Thinking of taking a trip overseas? These travel video tips will help you bring along your camcorder safely and conveniently.
Have you ever thought of taking your camcorder on one of your overseas vacations? Have you thought it would be too much of a hassle to consider? Not to worry! Carrying enough gear to make a good travel video is very simple. Having done so myself in more than 20 countries, here are a few good tips I picked up along the way.
The camcorder is what counts!
When you think about taking a camcorder overseas you should consider three things: size, weight and "attention-factor." First, you'll want a camcorder that is very small. Ideally, it should take up very little space. You'll have many other things to transport besides the camcorder. Second, you'll want a camcorder that is very light. Heavy camcorders become burdensome quickly when traveling. Third, your camcorder should not look flashy or expensive. Instead, it should be small and inconspicuous. The advantage is that you can shoot without drawing unnecessary attention to yourself (or your expensive gear).
I recently took a three-chip digital camcorder to Russia. It was so small and light that it could almost have passed for a still camera, yet the image quality was excellent. I carried it in a well-traveled backpack. Because it was small and light, I could carry it all day without feeling fatigue or back strain.
Because it was inconspicuous, I was able to take it into places like the Russian circus without incident. With such a small camcorder, I was able to get shots that a professional camera crew would not have been able to get without securing government clearance.
The tripod- DO leave home without it (sometimes).
The average tripod takes up too much space. It would be much better to save that space (and your back) for more important things. Leave the tripod behind in favor of extra batteries, a light, a bottle of water and a snack.
Many videographers believe that you can't get good shots without a tripod, but I say that's not entirely true. Most small camcorders have built-in image stabilization features, and even camcorders lacking this feature can produce steady handheld shots if the shooter leans against a solid, stationary object such as a lamp post.
Shooting without a tripod makes your camcorder work more spontaneously. You will be able to catch moments and events that would have escaped video capture by the time you got your tripod set up.
On the other hand, when spending so much money to visit Russia to get once-in-a-lifetime shots it would be a shame to bring back shaky footage. A very small tripod, such as a tabletop model, or a monopod may be worth the extra weight.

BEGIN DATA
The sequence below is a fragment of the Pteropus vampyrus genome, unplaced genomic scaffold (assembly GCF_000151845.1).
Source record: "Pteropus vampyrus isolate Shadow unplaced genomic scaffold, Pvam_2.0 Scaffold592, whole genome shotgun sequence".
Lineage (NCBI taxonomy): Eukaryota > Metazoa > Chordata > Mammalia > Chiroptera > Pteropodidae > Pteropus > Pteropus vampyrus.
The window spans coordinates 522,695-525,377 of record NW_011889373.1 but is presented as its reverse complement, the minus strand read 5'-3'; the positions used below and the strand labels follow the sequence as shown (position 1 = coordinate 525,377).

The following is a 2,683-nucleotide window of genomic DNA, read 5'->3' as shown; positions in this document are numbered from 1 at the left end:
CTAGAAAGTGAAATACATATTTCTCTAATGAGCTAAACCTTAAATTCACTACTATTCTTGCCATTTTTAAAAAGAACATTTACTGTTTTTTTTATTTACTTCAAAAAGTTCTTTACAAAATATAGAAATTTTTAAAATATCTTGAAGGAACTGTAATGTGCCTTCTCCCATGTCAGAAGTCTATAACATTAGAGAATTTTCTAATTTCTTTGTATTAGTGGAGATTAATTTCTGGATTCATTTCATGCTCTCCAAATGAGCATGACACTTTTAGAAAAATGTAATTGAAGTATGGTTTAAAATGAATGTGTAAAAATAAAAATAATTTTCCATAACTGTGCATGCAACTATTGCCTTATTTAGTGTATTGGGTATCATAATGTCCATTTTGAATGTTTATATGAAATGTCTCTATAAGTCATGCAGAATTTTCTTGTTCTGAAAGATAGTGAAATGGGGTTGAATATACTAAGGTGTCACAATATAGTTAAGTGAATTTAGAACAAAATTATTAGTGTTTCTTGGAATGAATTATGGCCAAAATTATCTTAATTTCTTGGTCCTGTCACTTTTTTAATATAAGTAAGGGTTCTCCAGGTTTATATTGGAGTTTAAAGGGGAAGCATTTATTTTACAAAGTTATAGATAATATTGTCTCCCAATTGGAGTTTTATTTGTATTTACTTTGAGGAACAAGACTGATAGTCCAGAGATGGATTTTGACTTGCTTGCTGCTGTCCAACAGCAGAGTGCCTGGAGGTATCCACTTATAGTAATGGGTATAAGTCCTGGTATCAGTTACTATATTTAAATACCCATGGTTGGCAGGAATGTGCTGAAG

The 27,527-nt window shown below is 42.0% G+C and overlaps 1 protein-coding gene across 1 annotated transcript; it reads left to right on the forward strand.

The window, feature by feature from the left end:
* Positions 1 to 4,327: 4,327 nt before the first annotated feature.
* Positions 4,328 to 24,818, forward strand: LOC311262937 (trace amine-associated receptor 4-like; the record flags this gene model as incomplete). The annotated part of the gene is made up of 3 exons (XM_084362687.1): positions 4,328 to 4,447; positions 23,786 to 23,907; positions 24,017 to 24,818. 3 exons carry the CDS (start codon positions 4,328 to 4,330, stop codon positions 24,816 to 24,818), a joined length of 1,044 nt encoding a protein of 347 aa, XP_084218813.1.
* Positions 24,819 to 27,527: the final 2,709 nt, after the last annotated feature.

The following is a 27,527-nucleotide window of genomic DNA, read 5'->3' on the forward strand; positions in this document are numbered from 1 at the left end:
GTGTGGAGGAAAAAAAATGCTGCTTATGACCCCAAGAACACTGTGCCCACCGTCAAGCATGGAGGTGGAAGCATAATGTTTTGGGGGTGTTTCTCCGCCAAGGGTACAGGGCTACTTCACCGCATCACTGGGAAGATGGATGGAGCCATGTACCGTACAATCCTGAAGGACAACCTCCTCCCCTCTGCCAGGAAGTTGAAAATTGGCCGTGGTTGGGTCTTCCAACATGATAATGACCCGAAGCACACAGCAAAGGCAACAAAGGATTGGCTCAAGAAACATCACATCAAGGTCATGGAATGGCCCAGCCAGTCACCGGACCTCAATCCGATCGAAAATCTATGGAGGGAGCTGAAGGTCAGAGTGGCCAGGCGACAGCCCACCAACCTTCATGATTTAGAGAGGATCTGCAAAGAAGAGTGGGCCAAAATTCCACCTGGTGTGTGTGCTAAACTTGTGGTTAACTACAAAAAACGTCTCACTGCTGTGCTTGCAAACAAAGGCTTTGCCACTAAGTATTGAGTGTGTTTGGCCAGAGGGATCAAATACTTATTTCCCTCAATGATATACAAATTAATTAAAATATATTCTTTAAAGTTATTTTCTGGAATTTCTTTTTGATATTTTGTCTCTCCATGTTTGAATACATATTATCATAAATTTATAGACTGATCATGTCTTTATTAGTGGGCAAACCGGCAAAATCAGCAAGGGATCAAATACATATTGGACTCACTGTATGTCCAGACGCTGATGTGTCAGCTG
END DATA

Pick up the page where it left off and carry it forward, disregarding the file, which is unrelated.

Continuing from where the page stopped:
Keep the extras to a minimum.
When shooting overseas, take only the essentials, such as extra batteries, a plug converter and a battery-powered light. If you are not sure what kind of plug converter you will need, contact a local consumer-electronics retailer. Some retailers may be able to provide information sheets, which assign countries to their proper converters.
If you plan to shoot at night or in low light, battery-powered lights are necessary. You can attach these small lights to your camcorder's accessory mount, or handhold them.
Safe transportation is the key.
Once all of the equipment is ready, wrap it in bubble wrap and pack it in your carry-on bag. Always carry it on the plane with you. Never check video equipment with the baggage. Sending a camcorder into the plane's hold is asking for it either to be damaged or stolen. Your equipment should ride safely under the seat in front of you or in the overhead compartment.
Be cautious of airport X-ray machines. While they usually pose no problem, some travelers claim to have had tapes erased. I have been to twenty-one different countries and it hasn't happened yet, but it's better to be safe than sorry. Also, there should be no problem clearing foreign customs. American travelers with camcorders are common around the world.
Steal-proof your equipment
A colleague told me about a girl whose camcorder was stolen within the first hour of landing in Costa Rica. She was holding it very loosely at her side when two boys on a motorbike came along and literally snatched it away.
Careless tourists are mugged daily in foreign lands. Always be discreet with your gear and be aware of your surroundings. Carrying equipment in a backpack rather than a camera bag can help deter would-be thieves. When you take your camcorder out to shoot, fasten the strap to your arm.
The staff at the hotels in which you lodge never need to know you have equipment. Keep your camcorder with you at all times. Never leave it in your room unattended. When you are sleeping, it should be stored in the backpack, under the bed or in another safe place. You can usually leave batteries charging in your room in full view, as few people would know their use or their value.
Use these five tips and you will be able to get your equipment overseas safely, lightly and easily.